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Social and Political Reform

Elizabeth Peabody and Fuller's "Conversations"

Dana Moriarty, Virginia Commonwealth University, 2002

Elizabeth Palmer Peabody opened a bookshop in July 1840 on West Street in Boston. She lived upstairs with her family who moved to Boston to be with her. Besides selling and loaning books, Peabody also sold her father's homeopathic medicines and art supplies. The bookshop became a center for intellectuals in Boston. The shop seemed to fill a niche as it carried foreign books and a large body of transcendental literature (Ronda 185). She and Fuller were the only women founding members of the Transcendental Club (1837).

Margaret Fuller held her first Conversations at Peabody's shop, which was now a hub of Transcendentalism. The Dial, a Transcendentalist quarterly, was also published here for a time. "Twenty five women were willing to commit to thirteen weeks of Conversation, meeting once a week from noon to two." The basis of the first Conversation was purportedly about the advantage men have in terms of education over women. Fuller proposed a number of Conversations on Greek mythology to combat this inequity (Ronda 187). ". . . Peabody, along with Fuller, helped keep Alcott's extreme version of transcendentalism alive in 'conversations' which searched for a 'mother tongue'"(Warren 86).

The Conversations were very successful and gave Peabody's bookshop a lot of publicity. "One woman wrote that 'I know not where to look for so much character, culture, and so much love of truth and beauty, in any other circle of women and girls'. Not everyone liked the Conversations, to be sure, or participated very conscientiously: Elizabeth Hoar went mostly to see her friends and complained that one session she attended was 'too much like a performance' on Fuller's part no doubt; Caroline Sturgis 'quietly disposed herself to sleep on the arm of the sofa' at the same meeting"(Ronda 188).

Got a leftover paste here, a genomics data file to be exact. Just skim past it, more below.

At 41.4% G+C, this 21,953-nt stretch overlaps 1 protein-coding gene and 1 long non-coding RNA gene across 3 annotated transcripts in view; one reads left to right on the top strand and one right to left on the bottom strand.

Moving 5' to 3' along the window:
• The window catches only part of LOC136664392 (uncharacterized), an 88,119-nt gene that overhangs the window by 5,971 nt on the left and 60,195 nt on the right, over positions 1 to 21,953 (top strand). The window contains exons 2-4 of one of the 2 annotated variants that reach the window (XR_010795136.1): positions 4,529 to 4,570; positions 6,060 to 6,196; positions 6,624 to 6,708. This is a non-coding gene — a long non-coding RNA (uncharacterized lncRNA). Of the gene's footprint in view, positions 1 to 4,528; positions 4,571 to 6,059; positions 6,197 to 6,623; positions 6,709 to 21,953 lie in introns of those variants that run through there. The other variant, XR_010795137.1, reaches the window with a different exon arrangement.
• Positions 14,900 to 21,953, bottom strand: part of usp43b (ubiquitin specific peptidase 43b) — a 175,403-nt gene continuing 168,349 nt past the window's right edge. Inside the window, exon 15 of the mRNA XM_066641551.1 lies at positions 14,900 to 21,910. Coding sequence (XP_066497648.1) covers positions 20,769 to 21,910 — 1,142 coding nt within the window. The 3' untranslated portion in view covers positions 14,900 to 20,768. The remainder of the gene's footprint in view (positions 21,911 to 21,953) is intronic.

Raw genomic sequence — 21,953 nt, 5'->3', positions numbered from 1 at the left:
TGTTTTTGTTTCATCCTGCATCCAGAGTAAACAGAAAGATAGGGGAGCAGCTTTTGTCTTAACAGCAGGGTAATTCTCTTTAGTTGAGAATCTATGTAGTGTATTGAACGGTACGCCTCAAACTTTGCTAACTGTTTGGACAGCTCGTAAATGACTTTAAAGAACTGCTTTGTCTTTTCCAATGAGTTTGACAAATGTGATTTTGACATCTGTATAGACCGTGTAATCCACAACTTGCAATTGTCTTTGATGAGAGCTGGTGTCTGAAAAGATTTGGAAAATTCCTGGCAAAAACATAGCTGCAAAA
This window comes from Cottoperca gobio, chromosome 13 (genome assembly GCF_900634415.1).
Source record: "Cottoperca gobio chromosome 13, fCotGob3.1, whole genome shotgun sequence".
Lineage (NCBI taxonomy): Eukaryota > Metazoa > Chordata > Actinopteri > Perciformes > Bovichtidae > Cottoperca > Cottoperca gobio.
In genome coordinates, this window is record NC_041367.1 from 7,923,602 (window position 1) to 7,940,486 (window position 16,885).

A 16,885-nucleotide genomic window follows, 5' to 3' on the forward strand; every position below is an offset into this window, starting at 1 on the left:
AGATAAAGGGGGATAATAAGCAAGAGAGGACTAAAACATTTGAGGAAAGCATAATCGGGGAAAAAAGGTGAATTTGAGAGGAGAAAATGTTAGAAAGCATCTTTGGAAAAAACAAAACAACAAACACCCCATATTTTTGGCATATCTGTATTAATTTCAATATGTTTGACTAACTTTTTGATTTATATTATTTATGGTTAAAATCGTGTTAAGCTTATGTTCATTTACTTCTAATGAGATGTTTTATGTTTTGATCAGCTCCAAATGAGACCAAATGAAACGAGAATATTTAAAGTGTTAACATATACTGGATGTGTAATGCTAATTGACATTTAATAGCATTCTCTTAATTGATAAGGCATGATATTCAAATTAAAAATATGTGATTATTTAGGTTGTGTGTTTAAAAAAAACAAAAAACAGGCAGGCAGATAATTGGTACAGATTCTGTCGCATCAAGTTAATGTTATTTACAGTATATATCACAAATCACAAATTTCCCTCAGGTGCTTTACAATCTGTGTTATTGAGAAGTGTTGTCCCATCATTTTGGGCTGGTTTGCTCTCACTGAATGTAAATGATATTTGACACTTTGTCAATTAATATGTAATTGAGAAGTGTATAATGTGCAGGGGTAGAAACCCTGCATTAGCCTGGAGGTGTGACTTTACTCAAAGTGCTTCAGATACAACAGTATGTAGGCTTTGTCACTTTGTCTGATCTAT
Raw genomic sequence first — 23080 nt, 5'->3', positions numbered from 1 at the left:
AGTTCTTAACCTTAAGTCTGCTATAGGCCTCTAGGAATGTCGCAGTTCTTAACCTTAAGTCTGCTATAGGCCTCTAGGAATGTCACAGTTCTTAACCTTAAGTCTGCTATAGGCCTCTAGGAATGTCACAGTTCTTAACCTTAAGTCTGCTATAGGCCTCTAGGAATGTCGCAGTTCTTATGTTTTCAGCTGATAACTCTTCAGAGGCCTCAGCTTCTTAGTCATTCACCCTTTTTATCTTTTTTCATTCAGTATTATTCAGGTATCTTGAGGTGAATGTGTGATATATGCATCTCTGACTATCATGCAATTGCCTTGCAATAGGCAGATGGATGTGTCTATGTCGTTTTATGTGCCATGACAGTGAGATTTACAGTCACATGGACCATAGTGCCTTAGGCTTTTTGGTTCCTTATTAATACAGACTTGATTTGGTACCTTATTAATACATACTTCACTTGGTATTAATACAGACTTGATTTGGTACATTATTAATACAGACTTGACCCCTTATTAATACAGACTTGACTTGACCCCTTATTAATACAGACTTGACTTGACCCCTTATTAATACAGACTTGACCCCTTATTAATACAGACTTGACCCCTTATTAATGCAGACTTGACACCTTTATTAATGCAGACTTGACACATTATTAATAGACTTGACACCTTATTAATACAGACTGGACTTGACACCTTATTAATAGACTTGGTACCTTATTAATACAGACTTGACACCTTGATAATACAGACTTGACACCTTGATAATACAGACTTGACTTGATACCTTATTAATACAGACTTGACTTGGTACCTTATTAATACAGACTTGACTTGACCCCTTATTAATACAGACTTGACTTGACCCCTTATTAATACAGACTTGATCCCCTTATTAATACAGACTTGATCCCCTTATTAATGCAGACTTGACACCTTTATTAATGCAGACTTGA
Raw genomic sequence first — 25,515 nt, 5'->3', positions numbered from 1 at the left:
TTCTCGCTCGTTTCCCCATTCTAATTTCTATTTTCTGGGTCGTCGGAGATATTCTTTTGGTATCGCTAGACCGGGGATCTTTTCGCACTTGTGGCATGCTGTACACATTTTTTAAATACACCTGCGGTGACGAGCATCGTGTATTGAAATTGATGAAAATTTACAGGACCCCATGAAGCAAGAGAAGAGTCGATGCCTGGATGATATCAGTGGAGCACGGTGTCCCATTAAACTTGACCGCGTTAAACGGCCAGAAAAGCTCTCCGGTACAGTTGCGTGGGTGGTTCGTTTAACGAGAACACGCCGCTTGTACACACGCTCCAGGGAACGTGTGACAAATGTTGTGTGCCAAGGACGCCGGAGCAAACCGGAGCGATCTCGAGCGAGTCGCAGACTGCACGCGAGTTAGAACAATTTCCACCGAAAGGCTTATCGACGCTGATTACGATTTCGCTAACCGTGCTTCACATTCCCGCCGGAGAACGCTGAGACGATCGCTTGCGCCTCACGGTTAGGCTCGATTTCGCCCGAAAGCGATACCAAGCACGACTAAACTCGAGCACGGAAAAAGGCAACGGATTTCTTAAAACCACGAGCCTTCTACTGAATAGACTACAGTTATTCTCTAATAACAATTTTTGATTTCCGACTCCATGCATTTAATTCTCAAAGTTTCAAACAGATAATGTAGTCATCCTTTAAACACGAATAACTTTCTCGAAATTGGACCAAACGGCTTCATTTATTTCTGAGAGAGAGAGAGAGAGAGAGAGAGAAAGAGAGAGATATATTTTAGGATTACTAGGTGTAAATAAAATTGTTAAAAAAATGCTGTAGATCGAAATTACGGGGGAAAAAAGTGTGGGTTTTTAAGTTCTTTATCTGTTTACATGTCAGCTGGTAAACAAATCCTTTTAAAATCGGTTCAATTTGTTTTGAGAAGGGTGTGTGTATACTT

Elizabeth Palmer Peabody was one of the women who enthusiastically participated in the Conversations keeping a journal and entering the discussion. The fifth Conversation was about the myth of Psyche and Cupid and later sessions were about definitions of beauty (Ronda 188-189). Fuller's Conversations were "'a point of union to well-educated and thinking women' giving them the opportunity to educate themselves in 'thoughts and language'…the reform of culture is predicated upon the reform of language and thought"(Warren 97).

The second series, concerning the fine arts, began in the spring of 1840. "Here, although records are scanty, Fuller seemed to be at the top of her form. Beautifully dressed, she would begin each session with some extended remarks of her own and then invite others to comment. . . whatever was said, Margaret knew how to seize the good meaning of it with hospitality, and to make the speaker feel glad, and not sorry, that she had spoken"(Ronda 190).

Because the past two sessions had been so successful, Fuller decided to hold a third Conversation, again on fine arts. This Conversation was well attended also. The participants seemingly fed off of Fuller's "enthusiasm, 'glowing' and 'kindling' with excitement. . . Many of these Conversations, to judge by Peabody's notes, were extended monologues, some successful, others, like the one on painting, not so successful"(Ronda 191).

Caroline Healey, the daughter of a banker, began attending the Conversations when she was nineteen. Healey was a well-educated young woman who recorded her experiences. Fuller didn't like Healey's confidence and appearance, but Peabody helped pull her into the Conversation. "Caroline had mastered short hand, and after each session she wrote out a transcript of the Conversation. In 1895 she published these transcriptions as Margaret and Her Friends"(Ronda 192).

According to Healey, Peabody's participation in the Conversations was the opposite of her own reserved and insightful participation (Ronda 192). She called her a "boundless, tireless talker" who would "go on for hours in monologue"(Ronda 193). The Conversations were a unique opportunity for women to express themselves and assert feminist views. They could speak freely in this forum about everything from religion to art without having to worry about "the usual limits of marriage and family… This was Elizabeth Peabody's milieu, without a doubt, a place of intellectual freedom and personal liberation"(Ronda 193).